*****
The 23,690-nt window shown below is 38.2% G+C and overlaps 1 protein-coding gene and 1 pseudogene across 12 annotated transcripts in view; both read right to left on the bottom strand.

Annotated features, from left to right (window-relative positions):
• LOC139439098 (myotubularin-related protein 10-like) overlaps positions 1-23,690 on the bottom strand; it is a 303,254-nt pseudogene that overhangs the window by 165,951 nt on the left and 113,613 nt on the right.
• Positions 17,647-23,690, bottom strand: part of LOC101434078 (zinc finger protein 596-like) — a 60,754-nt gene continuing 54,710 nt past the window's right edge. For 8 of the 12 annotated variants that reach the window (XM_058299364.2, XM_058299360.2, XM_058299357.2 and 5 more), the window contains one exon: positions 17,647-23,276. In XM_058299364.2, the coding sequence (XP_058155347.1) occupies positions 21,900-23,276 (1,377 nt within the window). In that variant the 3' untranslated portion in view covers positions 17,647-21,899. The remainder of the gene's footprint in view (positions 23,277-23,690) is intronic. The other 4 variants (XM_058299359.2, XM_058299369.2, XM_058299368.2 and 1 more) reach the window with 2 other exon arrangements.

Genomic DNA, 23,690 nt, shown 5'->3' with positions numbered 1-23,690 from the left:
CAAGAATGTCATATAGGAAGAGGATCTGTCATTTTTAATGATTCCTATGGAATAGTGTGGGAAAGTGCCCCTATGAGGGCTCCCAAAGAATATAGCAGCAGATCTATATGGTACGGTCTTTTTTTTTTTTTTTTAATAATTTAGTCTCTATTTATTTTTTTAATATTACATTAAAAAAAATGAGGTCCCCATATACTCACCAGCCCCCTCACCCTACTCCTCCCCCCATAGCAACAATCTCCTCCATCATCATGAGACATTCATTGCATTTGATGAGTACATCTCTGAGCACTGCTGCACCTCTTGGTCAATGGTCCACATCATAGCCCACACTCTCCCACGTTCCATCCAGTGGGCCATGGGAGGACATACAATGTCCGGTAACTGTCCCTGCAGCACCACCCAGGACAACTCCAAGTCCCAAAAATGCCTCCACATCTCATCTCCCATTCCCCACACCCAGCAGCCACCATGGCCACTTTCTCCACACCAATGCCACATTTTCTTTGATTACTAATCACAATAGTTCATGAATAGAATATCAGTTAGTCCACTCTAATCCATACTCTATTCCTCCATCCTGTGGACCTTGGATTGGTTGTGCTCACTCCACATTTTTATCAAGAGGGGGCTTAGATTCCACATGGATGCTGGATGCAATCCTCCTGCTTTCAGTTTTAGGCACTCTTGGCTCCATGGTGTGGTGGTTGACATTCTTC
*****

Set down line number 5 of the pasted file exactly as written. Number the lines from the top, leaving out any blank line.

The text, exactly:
Genomic DNA, 23,690 nt, shown 5'->3' with positions numbered 1-23,690 from the left: